Sierra Leone President says violent protests an attempt to overthrow govt

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Sierra Leone President says violent protests an attempt to overthrow govt

Sierra Leone President Julius Maada Bio arrives at the European Council building in Brussels on February 17, 2022 for an EU Africa summit. JOHN THYS FREETOWN - Sierra Leone President Julius Maada Bio said this week's anti-government protests, which resulted in the deaths of six police officers and 21 civilians, were an attempt to overthrow the government.

On Wednesday, police officers used tear gas and in some cases guns to disperse large crowds of protesters throwing rocks and burning tyres in the capital Freetown and several towns in the opposition's northern heartland.

ALSO READ: Six police officers killed in clash with protesters in Sierra Leone.

This was not a protest against the high cost of living caused by the ongoing global economic crisis, Maada Bio said in an address to the nation.

He said that the government would investigate all deaths because of the chants of the insurrectionists for a violent overthrow of the democratically elected government.

ALSO READ: A friend for Sierra Leone.

Several residents told Reuters that the protests were driven by frustration with the worsening economic situation and the failure of the government to cushion the impact of rising prices.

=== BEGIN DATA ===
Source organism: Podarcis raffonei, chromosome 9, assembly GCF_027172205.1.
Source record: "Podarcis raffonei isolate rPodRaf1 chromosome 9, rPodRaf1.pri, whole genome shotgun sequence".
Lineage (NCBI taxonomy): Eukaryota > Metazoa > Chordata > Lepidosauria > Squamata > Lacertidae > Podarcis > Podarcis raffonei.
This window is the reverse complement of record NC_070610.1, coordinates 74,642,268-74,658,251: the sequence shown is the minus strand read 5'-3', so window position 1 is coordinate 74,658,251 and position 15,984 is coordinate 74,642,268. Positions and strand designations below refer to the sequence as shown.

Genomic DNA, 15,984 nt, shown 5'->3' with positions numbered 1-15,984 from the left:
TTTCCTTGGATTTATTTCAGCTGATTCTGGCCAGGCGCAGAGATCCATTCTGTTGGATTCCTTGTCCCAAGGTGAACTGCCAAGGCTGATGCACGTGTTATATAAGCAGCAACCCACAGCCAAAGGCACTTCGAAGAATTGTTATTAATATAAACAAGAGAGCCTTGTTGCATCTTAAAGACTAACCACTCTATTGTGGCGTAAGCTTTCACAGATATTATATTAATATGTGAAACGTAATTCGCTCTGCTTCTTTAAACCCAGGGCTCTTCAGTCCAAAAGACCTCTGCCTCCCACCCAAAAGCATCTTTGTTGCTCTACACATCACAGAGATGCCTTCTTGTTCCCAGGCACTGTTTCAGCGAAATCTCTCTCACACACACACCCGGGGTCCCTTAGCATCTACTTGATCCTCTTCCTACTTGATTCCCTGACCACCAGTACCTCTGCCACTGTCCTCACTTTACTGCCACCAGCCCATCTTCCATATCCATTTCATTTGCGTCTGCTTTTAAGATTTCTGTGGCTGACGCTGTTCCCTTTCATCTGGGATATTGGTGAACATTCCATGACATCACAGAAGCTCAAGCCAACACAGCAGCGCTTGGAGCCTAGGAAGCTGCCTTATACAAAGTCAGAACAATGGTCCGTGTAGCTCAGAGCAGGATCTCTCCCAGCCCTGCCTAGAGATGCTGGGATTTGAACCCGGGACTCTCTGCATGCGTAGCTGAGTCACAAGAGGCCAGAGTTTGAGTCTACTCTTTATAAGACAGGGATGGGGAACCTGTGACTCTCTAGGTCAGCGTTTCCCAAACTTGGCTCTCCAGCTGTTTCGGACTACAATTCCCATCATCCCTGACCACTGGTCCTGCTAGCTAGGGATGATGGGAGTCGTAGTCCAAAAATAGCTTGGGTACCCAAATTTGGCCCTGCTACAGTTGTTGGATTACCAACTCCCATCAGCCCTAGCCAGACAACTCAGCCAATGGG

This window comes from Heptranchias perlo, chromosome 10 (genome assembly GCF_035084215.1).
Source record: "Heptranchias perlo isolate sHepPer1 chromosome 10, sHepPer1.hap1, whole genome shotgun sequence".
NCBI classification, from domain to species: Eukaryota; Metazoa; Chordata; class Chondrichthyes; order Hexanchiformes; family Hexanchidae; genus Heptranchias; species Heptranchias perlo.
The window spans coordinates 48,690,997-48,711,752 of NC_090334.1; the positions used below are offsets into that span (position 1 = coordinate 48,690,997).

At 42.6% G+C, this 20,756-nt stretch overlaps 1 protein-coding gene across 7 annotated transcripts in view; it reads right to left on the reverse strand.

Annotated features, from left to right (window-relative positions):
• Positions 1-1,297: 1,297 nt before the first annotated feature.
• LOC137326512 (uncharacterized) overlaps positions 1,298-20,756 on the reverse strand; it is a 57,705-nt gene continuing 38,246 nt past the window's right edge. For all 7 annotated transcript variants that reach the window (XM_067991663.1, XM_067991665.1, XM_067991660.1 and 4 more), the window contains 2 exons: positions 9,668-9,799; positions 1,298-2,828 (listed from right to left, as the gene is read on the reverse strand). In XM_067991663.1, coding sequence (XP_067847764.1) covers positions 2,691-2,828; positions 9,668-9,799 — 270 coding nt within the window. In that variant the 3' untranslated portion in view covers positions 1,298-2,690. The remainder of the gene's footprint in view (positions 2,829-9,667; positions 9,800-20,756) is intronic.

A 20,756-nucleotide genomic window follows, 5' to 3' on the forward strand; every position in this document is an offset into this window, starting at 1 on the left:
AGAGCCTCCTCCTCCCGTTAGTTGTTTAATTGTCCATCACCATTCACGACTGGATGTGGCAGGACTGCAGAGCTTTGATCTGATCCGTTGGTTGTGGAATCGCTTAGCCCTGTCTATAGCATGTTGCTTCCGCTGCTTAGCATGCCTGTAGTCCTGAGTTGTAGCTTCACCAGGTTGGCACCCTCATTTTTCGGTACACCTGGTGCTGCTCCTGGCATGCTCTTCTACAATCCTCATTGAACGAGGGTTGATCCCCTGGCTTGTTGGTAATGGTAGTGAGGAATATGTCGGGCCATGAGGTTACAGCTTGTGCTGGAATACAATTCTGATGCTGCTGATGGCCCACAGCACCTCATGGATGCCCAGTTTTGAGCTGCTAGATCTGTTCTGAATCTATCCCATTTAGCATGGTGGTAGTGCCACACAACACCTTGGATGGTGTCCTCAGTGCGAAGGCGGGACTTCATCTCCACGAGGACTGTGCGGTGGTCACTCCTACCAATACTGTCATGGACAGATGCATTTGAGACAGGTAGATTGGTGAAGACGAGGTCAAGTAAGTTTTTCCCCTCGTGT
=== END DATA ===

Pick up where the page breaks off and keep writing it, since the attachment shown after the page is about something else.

In June, inflation rose to nearly 28 percent, putting pressure on the majority of Sierra Leone's population of 8 million who live below the poverty line, according to the World Bank.

The price of fuel goes up as well. The price of rice is always going up. Solomon Forna, a 42-year-old driver in east Freetown, said they "can't live the way we did only a few years ago."

He said he heard some noise in his neighbourhood on Wednesday and joined in with the crowds, shouting that Maada Bio must go until the police came.

Unrest in Sierra Leone is highly unusual, especially in the West African country of Freetown.

The countries around the world are seeing protests over economic hardship, due to the disruption to global supply chains and the knock-on effects of Russia war in Ukraine, which has pushed prices of energy, commodities and basic items higher.